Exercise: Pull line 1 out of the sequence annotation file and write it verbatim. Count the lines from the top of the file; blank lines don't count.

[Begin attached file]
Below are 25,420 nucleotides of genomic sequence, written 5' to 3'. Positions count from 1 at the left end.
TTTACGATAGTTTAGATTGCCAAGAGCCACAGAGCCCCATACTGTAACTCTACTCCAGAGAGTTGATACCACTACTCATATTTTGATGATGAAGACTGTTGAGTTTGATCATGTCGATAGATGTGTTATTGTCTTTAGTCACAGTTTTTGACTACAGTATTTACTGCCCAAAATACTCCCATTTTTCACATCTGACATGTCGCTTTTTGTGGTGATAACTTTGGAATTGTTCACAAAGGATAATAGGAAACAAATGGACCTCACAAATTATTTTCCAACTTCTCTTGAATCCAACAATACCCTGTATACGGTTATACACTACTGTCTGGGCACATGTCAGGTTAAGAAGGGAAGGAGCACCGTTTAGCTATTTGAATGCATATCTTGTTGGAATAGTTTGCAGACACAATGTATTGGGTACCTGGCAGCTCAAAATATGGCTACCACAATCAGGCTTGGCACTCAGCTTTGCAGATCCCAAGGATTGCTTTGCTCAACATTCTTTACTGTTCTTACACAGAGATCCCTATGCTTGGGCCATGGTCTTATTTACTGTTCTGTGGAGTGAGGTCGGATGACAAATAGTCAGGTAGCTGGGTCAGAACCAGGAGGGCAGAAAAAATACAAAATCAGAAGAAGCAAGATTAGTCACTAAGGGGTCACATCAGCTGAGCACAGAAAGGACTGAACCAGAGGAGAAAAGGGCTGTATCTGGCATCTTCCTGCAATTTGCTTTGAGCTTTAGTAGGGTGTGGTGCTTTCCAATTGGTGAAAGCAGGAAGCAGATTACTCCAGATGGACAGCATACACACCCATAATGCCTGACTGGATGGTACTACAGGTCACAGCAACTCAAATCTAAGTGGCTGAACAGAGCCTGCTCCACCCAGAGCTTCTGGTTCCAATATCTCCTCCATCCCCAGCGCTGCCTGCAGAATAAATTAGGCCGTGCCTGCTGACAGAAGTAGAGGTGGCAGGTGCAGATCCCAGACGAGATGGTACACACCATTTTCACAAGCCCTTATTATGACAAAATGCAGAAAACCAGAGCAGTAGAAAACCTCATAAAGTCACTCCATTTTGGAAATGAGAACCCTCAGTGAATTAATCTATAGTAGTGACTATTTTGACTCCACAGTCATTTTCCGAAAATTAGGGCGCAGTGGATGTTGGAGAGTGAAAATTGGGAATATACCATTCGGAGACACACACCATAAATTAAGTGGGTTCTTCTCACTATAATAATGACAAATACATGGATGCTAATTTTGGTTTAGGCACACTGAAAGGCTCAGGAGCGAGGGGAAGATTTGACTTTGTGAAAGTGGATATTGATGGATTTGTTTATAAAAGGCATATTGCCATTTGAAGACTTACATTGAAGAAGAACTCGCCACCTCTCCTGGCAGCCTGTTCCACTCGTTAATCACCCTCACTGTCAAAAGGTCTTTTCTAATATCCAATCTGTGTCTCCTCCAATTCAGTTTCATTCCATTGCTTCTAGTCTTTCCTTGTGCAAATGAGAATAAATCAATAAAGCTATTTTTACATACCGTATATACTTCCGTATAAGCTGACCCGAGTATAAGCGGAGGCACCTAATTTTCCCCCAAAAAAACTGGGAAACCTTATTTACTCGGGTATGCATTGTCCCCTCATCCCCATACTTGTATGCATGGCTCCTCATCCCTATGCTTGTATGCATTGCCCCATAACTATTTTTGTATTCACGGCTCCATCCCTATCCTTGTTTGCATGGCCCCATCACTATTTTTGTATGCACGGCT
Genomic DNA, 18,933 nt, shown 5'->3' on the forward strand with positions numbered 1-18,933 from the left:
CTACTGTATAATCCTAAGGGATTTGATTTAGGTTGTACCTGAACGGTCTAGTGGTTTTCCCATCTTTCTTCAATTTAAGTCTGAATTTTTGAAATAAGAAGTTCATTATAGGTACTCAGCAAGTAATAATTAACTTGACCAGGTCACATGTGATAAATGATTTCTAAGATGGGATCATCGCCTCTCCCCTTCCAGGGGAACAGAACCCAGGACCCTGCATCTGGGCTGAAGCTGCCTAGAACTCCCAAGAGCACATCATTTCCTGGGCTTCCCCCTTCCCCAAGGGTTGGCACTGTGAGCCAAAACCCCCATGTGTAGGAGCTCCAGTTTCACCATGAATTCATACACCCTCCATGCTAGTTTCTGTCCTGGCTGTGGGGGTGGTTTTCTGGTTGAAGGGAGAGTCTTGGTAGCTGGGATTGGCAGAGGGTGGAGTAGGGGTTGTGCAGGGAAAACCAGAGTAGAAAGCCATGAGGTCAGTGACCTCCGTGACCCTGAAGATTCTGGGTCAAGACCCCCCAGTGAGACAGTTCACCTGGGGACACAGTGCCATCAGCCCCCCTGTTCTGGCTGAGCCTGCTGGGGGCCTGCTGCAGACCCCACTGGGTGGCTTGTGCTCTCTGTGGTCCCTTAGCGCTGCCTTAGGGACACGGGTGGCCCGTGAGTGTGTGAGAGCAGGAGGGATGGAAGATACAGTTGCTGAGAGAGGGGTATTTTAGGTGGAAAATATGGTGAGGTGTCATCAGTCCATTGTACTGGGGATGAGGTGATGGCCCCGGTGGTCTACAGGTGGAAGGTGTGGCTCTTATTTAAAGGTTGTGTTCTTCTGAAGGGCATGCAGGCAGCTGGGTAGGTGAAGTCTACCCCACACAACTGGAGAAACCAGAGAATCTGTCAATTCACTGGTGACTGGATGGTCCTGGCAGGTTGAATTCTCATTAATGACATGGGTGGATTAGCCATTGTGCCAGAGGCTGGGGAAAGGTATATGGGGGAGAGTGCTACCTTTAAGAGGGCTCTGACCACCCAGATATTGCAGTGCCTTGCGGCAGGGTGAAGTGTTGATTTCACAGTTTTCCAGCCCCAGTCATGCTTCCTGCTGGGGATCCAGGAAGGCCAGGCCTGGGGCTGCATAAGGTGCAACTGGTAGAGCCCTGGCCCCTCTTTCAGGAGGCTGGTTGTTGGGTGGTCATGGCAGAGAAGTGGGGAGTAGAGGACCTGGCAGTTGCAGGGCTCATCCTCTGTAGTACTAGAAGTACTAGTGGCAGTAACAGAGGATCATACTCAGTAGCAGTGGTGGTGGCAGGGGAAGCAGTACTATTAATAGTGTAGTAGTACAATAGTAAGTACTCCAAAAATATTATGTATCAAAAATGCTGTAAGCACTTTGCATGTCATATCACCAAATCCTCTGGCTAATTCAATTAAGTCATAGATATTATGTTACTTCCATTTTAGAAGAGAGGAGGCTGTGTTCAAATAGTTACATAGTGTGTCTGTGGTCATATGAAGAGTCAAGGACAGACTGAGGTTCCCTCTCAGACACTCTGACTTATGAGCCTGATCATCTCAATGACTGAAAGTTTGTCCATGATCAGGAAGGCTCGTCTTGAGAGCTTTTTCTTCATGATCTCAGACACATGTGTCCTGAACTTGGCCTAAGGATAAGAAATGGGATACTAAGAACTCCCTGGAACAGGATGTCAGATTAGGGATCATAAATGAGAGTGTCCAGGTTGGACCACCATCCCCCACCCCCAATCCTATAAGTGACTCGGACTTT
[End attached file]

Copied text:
Below are 25,420 nucleotides of genomic sequence, written 5' to 3'. Positions count from 1 at the left end.